Colorful handprints now cover a Washington Avenue Bridge panel once spray-painted with the word “ISIS.”
The Muslim Students Association invited allies to join them Friday as they re-painted the group’s panels, which were vandalized earlier this month.
Shortly after the vandalism, the group whitewashed their three panels and it has stood blank since.
Salah Al Din Deban, an MSA member, said the handprints were a ceremonial way to show solidarity against hate and division on campus.
Sophomore Jacob Sachs said he was ashamed and scared when he first saw that MSA’s panels were vandalized, adding that he joined the event to show his support for the group.
Emily Janisch and Katie Henly — staff members at the Institute for Global Studies — said they added handprints to show their solidarity against hate.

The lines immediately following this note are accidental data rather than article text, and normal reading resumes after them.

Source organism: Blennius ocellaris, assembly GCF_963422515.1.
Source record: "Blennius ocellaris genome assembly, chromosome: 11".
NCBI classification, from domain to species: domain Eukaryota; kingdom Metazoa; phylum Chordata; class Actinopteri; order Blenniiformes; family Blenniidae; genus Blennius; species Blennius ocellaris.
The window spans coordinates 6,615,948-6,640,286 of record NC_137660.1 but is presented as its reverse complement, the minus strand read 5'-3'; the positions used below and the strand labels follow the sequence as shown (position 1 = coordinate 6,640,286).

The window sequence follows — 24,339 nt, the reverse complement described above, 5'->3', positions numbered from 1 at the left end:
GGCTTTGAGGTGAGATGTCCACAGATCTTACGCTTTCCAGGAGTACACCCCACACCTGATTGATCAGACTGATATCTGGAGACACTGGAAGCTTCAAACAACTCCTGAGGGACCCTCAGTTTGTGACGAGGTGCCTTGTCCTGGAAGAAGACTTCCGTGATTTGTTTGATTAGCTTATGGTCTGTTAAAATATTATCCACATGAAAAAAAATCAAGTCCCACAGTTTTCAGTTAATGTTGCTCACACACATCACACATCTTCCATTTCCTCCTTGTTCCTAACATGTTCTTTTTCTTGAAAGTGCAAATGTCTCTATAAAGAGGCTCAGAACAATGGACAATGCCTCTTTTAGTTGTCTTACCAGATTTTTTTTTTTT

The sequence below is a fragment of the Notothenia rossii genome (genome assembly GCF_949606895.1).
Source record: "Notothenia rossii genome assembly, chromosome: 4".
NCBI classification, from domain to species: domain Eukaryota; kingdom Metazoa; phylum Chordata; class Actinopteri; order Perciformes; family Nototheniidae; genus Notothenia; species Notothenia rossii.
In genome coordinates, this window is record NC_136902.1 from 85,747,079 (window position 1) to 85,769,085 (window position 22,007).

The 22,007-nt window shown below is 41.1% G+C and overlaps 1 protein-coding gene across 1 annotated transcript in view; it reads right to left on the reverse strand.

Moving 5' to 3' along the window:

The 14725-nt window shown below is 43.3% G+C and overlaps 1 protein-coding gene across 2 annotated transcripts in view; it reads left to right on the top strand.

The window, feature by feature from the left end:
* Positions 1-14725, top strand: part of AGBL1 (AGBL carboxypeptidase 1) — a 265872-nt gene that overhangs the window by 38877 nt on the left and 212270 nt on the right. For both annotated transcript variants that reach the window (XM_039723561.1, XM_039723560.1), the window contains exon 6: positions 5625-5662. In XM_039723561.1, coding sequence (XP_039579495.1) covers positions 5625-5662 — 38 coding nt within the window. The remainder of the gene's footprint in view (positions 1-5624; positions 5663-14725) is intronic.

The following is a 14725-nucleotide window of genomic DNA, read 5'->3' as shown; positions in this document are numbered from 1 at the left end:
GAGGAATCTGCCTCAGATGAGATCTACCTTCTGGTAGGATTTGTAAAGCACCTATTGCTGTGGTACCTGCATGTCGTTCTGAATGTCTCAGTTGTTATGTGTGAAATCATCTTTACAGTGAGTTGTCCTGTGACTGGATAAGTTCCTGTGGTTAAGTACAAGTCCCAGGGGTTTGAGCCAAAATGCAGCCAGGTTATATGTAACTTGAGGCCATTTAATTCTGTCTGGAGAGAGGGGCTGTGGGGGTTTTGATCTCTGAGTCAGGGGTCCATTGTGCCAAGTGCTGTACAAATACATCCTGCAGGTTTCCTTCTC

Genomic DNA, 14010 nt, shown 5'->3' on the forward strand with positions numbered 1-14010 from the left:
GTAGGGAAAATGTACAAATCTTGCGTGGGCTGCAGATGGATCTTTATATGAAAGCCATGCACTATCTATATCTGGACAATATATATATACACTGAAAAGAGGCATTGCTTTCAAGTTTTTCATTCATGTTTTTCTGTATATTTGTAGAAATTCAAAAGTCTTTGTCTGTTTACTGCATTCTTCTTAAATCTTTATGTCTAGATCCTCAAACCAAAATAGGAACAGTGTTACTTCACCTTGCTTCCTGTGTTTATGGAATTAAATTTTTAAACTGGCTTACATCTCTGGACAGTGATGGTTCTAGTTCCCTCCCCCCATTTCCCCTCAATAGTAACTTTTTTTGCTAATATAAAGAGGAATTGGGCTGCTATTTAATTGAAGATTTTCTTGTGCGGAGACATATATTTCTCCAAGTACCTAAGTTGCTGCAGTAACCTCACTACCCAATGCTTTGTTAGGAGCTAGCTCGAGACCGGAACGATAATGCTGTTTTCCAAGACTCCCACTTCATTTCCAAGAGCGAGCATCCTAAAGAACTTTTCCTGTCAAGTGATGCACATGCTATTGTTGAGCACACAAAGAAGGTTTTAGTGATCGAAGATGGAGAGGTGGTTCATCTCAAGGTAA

“I want to show support for everyone who feels hatred and show we still care,” said Lensa Ali, a third-year student.
She said she the people who vandalized the group’s original panels should “take some time to learn.”
Henly and Janisch similarly said the vandalism shows how much misinformation there is about Muslims and what Islam means.
Sidhra Musani, MSA’s president, said the vandalism was hurtful to see, but an immediate outpouring of love and support from many on campus followed it.
“Everything happens for a reason,” she said. “Had [the vandalism] not happened, we wouldn’t have the chance to get together like this.”